Synopses & Reviews
In Seize the Fire
, Adam Nicolson, author of the widely acclaimed God's Secretaries
, takes the great naval battle of Trafalgar, fought between the British and Franco-Spanish fleets in October 1805, and uses it to examine our idea of heroism and the heroic. Is violence a necessary aspect of the hero? And daring? Why did the cult of the hero flower in the late eighteenth and nineteenth centuries in a way it hadn't for two hundred years? Was the figure of Nelson—intemperate, charming, theatrical, anxious, impetuous, considerate, indifferent to death and danger, inspirational to those around him, and, above all, fixed on attack and victory—an aberration in Enlightenment England? Or was the greatest of all English military heroes simply the product of his time, "the conjurer of violence" that England, at some level, deeply needed?
It is a story rich with modern resonance. This was a battle fought for the control of a global commercial empire. It was won by the emerging British world power, which was widely condemned on the continent of Europe as "the arrogant usurper of the freedom of the seas." Seize the Fire not only vividly describes the brutal realities of battle but enters the hearts and minds of the men who were there; it is a portrait of a moment, a close and passionately engaged depiction of a frame of mind at a turning point in world history.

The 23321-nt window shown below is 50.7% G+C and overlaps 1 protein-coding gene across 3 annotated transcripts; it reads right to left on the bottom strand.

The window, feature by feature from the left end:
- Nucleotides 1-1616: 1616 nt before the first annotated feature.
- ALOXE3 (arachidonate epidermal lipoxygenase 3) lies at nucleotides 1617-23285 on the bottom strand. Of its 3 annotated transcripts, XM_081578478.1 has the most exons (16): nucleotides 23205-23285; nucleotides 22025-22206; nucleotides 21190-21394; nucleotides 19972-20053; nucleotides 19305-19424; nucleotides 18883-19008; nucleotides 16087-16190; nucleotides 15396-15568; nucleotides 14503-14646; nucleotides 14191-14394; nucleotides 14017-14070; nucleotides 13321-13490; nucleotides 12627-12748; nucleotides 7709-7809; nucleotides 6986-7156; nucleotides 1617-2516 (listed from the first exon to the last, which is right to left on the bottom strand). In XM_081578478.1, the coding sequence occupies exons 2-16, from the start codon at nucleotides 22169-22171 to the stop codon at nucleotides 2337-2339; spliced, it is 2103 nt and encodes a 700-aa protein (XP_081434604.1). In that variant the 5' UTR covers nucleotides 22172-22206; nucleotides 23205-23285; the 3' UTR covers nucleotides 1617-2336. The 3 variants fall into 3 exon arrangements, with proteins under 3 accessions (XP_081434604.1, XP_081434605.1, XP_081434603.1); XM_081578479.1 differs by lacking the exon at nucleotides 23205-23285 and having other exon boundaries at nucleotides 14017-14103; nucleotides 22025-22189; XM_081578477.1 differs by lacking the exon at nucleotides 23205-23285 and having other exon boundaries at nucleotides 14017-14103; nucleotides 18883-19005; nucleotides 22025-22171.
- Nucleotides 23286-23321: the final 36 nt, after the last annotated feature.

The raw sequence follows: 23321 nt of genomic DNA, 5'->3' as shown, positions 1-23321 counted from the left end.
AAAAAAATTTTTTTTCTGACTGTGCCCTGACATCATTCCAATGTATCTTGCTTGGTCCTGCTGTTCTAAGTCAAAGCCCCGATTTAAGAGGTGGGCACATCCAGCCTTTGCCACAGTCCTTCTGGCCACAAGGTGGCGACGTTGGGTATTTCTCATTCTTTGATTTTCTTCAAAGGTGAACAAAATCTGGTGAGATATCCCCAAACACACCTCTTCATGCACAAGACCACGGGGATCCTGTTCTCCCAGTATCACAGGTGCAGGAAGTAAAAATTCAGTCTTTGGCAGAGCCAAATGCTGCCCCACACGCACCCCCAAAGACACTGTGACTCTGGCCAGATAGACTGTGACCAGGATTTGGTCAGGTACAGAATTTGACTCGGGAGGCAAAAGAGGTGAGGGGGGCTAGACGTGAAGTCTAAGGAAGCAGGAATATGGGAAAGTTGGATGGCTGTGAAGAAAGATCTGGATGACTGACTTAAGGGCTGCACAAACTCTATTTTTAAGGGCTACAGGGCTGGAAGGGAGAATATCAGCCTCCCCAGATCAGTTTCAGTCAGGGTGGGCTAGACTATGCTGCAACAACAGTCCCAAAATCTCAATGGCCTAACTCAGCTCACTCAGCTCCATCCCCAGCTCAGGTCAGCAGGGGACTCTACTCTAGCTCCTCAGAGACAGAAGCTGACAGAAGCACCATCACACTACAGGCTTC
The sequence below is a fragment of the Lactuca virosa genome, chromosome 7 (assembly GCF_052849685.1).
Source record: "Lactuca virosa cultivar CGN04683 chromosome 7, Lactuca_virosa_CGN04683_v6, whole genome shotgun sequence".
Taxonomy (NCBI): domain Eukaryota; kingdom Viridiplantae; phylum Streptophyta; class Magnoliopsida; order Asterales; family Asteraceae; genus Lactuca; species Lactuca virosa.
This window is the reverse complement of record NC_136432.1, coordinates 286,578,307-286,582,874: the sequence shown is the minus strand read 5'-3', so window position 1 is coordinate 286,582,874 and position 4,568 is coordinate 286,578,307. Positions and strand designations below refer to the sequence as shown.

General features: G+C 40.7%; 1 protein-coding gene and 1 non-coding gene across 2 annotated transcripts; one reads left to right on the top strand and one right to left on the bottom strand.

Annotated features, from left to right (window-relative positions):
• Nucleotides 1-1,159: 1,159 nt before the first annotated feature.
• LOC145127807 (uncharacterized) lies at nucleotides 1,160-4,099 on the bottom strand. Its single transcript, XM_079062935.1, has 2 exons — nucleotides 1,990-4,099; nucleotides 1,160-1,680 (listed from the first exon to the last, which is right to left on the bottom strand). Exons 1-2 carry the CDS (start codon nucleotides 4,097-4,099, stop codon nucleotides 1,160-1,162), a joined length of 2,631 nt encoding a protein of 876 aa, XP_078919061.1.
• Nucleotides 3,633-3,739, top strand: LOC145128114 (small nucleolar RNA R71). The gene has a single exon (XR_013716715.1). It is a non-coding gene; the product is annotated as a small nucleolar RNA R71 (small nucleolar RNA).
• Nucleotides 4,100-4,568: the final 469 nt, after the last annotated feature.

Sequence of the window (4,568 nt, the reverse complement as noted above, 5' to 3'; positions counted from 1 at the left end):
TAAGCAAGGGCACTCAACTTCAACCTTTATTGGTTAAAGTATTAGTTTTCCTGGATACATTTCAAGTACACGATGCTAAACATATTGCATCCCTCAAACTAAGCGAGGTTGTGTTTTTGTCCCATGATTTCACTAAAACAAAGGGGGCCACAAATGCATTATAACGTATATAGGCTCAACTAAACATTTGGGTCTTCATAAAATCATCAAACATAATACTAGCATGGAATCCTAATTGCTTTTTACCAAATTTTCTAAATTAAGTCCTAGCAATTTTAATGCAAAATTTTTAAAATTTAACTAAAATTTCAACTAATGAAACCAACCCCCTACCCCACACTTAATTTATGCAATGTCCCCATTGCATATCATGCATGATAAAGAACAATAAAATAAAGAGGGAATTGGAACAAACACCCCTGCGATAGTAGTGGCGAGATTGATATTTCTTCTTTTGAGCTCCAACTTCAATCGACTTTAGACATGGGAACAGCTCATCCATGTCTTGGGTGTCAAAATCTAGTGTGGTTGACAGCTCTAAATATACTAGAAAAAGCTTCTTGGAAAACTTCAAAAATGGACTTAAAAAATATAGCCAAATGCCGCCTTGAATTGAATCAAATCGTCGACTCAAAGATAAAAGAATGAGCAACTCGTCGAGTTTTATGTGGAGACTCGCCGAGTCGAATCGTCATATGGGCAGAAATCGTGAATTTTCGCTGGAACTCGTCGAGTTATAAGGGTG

"Not widely known as a naval historian, Nicholson (God's Secretaries) is a highly proficient and readable one. This intelligent and intriguing study of Nelson's naval leadership, though, is definitely for the advanced student of that era, requiring some knowledge of not only the larger culture of Great Britain (as leadership opened to nonaristocrats like Nelson) but also the peculiar culture of the British navy. The latter, the author argues, arose partly from the continuity of leadership, partly from the community of seafarers and partly from the figure of Nelson (1758 1805) himself. Nicholson ranks Nelson very highly among military leaders, with a combination of technical skill, charisma and warmth in his treatment of subordinates that gave him an exceptional hold over his fleet and made him the British image of the hero for more than a century after Trafalgar. This book ranks higher as a study of cultural concepts than it does as one of events, with the personalities lying somewhere in the middle. Students of maritime history, however, will enjoy all aspects of it as Trafalgar's October 21 bicentennial approaches. 6-city author tour." Publishers Weekly (Copyright Reed Business Information, Inc.)
About the Author
Adam Nicolson is the author of Seamanship, Sea Room, and the bestselling New York Times Notable Book God's Secretaries. He is a winner of the Somerset Maugham and William Heinemann Prizes, and he lives with his family at Sissinghurst Castle.